CHKCONFIG(8)CHKCONFIG(8)NAMEchkconfig - updates and queries runlevel information for system ser‐
SYNOPSISchkconfig [--list] [--type type] [name]
chkconfig [--level levels] [--type type] [--no-redirect] name
chkconfig [--level levels] [--type type] [--no-redirect] name
DESCRIPTIONchkconfig provides a simple command-line tool for maintaining the
/etc/rc[0-6].d directory hierarchy by relieving system administrators
of the task of directly manipulating the numerous symbolic links in
This implementation of chkconfig was inspired by the chkconfig command
present in the IRIX operating system. Rather than maintaining configu‐
ration information outside of the /etc/rc[0-6].d hierarchy, however,
this version directly manages the symlinks in /etc/rc[0-6].d. This
leaves all of the configuration information regarding what services
init starts in a single location.
chkconfig has five distinct functions: adding new services for manage‐
ment, removing services from management, listing the current startup
information for services, changing the startup information for ser‐
vices, and checking the startup state of a particular service.
When chkconfig is run with only a service name, it checks to see if the
service is configured to be started in the current runlevel. If it is,
chkconfig returns true; otherwise it returns false. The --level option
may be used to have chkconfig query an alternative runlevel rather than
the current one.
When chkconfig is run with the --list argument, or no arguments at all,
a listing is displayed of all services and their current configuration.
If one of on, off, reset, or resetpriorities is specified after the
service name, chkconfig changes the startup information for the speci‐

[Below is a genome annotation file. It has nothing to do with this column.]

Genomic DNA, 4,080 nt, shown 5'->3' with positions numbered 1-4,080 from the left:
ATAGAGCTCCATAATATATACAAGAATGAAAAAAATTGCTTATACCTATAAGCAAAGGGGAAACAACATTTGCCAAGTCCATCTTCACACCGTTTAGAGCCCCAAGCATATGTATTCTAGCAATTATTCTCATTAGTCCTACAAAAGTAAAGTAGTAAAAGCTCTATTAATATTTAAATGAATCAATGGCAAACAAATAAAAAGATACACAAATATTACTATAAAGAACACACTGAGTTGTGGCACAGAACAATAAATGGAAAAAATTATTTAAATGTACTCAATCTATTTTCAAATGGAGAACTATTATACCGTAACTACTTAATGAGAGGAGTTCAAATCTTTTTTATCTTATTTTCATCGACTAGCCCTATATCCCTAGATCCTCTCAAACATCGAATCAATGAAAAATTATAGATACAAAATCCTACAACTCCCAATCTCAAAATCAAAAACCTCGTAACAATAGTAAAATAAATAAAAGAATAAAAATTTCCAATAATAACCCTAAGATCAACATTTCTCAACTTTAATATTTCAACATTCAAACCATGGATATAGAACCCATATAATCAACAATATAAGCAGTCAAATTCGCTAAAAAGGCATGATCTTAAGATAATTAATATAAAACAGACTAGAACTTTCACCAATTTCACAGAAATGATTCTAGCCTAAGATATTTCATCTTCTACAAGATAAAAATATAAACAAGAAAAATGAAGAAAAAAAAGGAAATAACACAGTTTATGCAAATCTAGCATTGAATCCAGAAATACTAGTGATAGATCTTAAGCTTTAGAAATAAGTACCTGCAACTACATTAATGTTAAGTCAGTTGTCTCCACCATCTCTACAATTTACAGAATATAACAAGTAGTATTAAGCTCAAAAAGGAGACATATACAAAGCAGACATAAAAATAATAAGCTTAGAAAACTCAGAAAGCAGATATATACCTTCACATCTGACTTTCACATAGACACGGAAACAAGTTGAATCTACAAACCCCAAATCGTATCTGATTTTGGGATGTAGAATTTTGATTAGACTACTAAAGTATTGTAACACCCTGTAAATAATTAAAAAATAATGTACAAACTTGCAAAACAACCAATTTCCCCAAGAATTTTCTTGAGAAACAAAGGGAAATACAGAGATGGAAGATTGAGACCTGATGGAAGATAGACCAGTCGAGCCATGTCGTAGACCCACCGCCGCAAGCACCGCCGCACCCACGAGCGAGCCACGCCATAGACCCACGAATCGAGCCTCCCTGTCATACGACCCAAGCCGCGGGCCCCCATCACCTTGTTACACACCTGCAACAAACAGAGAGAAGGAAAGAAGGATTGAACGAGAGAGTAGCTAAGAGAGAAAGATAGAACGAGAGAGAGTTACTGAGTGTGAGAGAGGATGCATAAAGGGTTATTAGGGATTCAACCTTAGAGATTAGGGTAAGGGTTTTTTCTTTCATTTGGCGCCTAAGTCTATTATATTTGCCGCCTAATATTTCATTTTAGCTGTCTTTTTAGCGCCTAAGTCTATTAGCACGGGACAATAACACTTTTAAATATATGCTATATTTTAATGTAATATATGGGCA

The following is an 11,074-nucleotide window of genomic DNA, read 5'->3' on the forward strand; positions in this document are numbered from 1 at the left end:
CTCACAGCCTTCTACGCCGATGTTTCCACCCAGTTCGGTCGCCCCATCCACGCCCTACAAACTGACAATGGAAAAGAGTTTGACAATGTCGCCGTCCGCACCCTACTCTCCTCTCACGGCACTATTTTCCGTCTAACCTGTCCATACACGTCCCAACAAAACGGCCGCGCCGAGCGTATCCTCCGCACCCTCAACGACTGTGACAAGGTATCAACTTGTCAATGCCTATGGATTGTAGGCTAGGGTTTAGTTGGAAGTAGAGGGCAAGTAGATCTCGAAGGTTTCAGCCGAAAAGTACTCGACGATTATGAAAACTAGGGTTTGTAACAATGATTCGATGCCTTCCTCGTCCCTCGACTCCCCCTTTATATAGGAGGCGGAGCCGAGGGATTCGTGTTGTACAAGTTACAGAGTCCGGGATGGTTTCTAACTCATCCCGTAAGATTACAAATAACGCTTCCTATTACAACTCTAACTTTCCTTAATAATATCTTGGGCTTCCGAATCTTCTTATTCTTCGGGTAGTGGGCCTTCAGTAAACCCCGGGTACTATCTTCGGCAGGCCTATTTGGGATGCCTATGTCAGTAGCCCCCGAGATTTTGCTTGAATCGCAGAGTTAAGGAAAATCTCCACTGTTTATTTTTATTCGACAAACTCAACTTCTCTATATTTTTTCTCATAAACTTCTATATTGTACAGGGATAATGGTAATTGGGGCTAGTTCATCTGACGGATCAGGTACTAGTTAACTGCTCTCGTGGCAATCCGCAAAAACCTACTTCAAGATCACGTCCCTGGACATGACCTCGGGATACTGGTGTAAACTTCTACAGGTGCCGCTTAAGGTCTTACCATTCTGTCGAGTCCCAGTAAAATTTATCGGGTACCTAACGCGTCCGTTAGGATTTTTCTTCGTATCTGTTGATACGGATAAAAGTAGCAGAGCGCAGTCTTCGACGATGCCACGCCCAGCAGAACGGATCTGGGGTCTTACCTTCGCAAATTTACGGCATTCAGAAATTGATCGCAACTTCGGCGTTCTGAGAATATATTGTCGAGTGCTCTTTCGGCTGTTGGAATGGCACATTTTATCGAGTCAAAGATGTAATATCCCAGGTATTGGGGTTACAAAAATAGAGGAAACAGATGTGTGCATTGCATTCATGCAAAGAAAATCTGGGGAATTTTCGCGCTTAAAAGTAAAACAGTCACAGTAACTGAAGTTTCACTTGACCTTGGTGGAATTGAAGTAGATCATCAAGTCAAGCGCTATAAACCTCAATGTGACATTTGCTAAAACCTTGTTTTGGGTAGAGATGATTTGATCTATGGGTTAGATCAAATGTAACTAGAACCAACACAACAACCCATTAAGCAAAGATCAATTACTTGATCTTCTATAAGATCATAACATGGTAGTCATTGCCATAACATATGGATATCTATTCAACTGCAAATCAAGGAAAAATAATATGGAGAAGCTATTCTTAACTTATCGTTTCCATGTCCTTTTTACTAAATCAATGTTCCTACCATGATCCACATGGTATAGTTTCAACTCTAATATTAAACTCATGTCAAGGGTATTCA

fied service. The on and off flags cause the service to be started or
stopped, respectively, in the runlevels being changed. The reset flag
resets the on/off state for all runlevels for the service to whatever
is specified in the init script in question, while the resetpriorities
flag resets the start/stop priorities for the service to whatever is
specified in the init script.
By default, the on and off options affect only runlevels 2, 3, 4, and
5, while reset and resetpriorities affects all of the runlevels. The
--level option may be used to specify which runlevels are affected.
Note that for every service, each runlevel has either a start script or
a stop script. When switching runlevels, init will not re-start an
already-started service, and will not re-stop a service that is not
chkconfig also can manage xinetd scripts via the means of xinetd.d con‐
figuration files. Note that only the on, off, and --list commands are
supported for xinetd.d services.
chkconfig supports a --type argument to limit actions to only a spe‐
cific type of services, in the case where services of either type may
share a name. Possible values for type are sysv and xinetd.
Specifies the run levels an operation should pertain to. It is
given as a string of numbers from 0 to 6. For example, --level
35 specifies runlevels 3 and 5.
When chkconfig is run on a system that uses systemd as its init
system, chkconfig will forward commands to systemd if a systemd
service file exists for it. This switch turns off the redirect‐
ion to systemd and only operates on the symlinks in